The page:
Others promised not to forget the 17 who died, insisting they would address more issues during the 2019 Session. The legislation now goes to the House, and because of the tight Senate vote, any changes could jeopardize the bills passage.

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Bullying Victims Scholarship Passes Florida House

March 5th, 2018 by Jake Stofan

Bullied public school students will be able to get a scholarship funded by taxpayer dollars to transfer to a private school under legislation approved 71-41 by the Florida House Monday.

50,000 public school students experience bullying each year in Florida. For some it might be a single incident, but for others the problem can be chronic.


“When there are children who are in real need, who are in dire straights, when they’re not getting the resolution that they are looking for from the public school system we still have an obligation to help those children,” said bill sponsor Representative Bryron Donalds.

Democrats say the bill doesn’t do anything to address the bully.


“In this instance the bully just moves on to another victim. So he bullies someone or she bullies someone. That victim is then moved to another school. That bully stays; bullies another kid. It’s a never ending pattern,” said Representative Jared Moskowitz.

If the bullied student chooses to stay in the public school, both the student and the bully will receive counseling services.

The move to include counseling helped bring some Democrats to vote yes.

“It doesn’t go as far as I’d like it to, but I’m going to stand with you,” said Representative Sherivn Jones.

The scholarships would be funded by the sales tax on automobile purchases, if the buyer agrees.

Sponsors estimate $40 million will be generated. It’s money education advocates say should go to public schools.


“We’re going to send students who are bullied to a private institution that we have no guarantee that it’s a safe place because private institutions have to report zero incidents,” said President of the Florida Education Association, Joanne McCall.

The issue is so important to House leadership the language is included in serval bills in hopes one will clear the senate.

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6,000 Petitions Call on Governor Scott to Help Working Class Floridians

March 5th, 2018 by Jake Stofan

6,000 petitions signed by Floridan’s were delivered to the Governor’s Office Monday morning..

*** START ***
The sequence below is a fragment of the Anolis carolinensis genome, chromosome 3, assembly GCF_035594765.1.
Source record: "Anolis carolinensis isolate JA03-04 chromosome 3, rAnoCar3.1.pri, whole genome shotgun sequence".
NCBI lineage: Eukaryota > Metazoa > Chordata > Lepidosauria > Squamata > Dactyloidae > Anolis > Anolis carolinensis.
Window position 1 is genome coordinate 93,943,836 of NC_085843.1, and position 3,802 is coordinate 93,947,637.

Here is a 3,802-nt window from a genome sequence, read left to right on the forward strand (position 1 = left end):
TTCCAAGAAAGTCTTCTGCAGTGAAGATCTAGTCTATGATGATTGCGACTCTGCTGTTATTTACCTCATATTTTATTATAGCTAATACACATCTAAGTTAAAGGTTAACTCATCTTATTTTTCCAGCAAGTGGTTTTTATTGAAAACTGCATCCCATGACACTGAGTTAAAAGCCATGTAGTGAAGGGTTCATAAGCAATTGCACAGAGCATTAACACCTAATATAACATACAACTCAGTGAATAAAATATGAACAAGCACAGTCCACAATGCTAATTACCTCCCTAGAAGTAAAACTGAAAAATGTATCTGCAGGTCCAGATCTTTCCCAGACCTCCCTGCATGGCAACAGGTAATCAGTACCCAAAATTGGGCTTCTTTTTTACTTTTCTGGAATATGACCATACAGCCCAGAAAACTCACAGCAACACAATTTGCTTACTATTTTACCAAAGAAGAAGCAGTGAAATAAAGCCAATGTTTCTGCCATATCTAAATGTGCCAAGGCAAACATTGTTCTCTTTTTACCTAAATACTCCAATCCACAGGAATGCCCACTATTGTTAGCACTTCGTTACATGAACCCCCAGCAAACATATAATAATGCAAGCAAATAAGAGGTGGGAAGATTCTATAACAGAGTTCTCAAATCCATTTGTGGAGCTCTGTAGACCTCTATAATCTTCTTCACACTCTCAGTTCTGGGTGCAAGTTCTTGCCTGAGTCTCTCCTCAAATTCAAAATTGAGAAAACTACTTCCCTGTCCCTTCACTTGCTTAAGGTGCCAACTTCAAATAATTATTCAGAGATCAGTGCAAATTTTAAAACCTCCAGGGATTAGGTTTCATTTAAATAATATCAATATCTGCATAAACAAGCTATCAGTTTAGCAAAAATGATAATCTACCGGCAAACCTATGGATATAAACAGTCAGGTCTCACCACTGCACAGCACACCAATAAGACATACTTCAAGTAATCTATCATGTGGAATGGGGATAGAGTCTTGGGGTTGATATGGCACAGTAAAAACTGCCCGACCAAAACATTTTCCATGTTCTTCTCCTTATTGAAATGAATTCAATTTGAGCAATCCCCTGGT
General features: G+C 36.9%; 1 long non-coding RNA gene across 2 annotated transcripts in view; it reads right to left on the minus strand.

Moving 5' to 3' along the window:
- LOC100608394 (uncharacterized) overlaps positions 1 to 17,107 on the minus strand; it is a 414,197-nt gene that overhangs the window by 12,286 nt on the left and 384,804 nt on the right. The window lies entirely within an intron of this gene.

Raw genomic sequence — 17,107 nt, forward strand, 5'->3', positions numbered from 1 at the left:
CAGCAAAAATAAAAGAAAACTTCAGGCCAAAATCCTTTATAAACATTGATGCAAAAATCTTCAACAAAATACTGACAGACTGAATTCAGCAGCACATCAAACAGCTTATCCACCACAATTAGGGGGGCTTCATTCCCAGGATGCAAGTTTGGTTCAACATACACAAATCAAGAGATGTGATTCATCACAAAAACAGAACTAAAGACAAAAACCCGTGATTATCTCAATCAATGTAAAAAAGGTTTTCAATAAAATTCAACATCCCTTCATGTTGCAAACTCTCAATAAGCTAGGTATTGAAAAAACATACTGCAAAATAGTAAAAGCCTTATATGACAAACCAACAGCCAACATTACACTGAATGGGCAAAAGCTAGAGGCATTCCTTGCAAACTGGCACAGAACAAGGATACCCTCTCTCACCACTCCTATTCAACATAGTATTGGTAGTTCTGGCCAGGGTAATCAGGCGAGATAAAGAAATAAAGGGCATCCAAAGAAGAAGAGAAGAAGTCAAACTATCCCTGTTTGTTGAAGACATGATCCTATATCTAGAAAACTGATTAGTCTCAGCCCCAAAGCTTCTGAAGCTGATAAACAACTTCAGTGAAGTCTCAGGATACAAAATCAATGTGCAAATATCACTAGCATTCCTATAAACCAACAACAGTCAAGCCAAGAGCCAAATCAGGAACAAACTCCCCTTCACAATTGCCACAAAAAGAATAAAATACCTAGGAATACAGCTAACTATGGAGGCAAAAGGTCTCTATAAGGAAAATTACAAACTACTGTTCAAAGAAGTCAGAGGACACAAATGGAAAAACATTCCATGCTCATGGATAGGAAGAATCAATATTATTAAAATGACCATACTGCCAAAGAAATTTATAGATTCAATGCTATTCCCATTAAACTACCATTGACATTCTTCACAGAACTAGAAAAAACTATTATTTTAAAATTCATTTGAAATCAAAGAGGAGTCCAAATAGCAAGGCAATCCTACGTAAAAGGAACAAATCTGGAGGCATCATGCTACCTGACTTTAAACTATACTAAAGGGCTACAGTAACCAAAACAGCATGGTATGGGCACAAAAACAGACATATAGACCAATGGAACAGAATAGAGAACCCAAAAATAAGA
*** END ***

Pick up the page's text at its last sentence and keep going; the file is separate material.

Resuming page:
They urge Rick Scott to prioritize the needs of working class families during his final months in office. Supporters of the petition point to Governor Scott’s slashing of Medicaid and underfunding of public education as examples of Scott’s failure to stand up for working class Floridians.

Damien Filer with Progress Florida says the number of Floridians who qualify as working poor has also grown to 45% since Scott was elected.


“There’s something wrong with these numbers. It’s Governor Scott’s last year in office, it’s his last session it’s the last week of the last session and we’re here today on behalf of 6,000 Floridian’s who are calling on him to do something about this while there’s still time,” said Filer.

Supporters of the petition are asking Governor Scott to veto the House’s education package as a first step. The bill allocates more state funds to private schools and threatens some teachers unions.

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“Organic” Gun Rally Draws 300

March 4th, 2018 by Mike Vasilinda

A pro gun rally that began organically with a post on Facebook  drew an estimated 300 gun advocates to the state Capitol this afternoon. As Mike Vasilinda tells us, the rally comes on the eve of a Senate vote which will have little impact on those who were there.

The social posting drew people for every corner of the state.

“Parker Florida”

“Ft. Lauderdale, Flordia.”

“Crystal River.”

“I came from Navarre to protect our second amendment rights.”

“So gallantly streaming” sand the crowd.

Their shirts and signs proclaimed their patriotism and their allegiance to the second amendment. “One nation Under god.”

Emotions were high as the names of 265 people, killed in mass violence attacks since Columbine, were read aloud.

“Parkland, Florida”

The people here are taking an oath to the Constitution.

State lawmakers are poised to vote on increased school security by allowing some personnel to be armed.

“I don’t want to add any more damn names to that list” said co-organizer Nathan Buraux.

Hands shot up when the crowd was asked who would volunteer.

“If they want to stop the killings, allow the teachers who can carry, to carry” says James Morris of Parker, FL.

Also included in the legislation are better background checks and more focus on mental health, but the legislation will have little impact on most who came. The exception, those under 21 could no longer buy a rifle.

University of Florida Student Tiffany Berkley says she would feel less safe. “People are living away…for the first time they are living away from their parents homes. And they need to know how to defend themselves, as long as you have the proper training, and everything.”

Some, like James Calkins of Navarre, call it a slippery slope.

“They’re going to try and move it up to 30. That’s what we are afraid of” he says.

The rally also brought at two long shot candidates for Governor and one Pensacola State House Candidate.

The Florida Senate will take a final vote on its school safety package when it meets at ten Monday morning.

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State Senate Hears School Safety Plan

March 3rd, 2018 by Jake Stofan

The Florida Senate met for a rare Saturday session to debate the Legislature’s plan to increase school safety.

Before the Senate convened a group of protesters gathered in the Capitol courtyard, urging lawmakers to forego the Marshal Program included in the School Safety bill.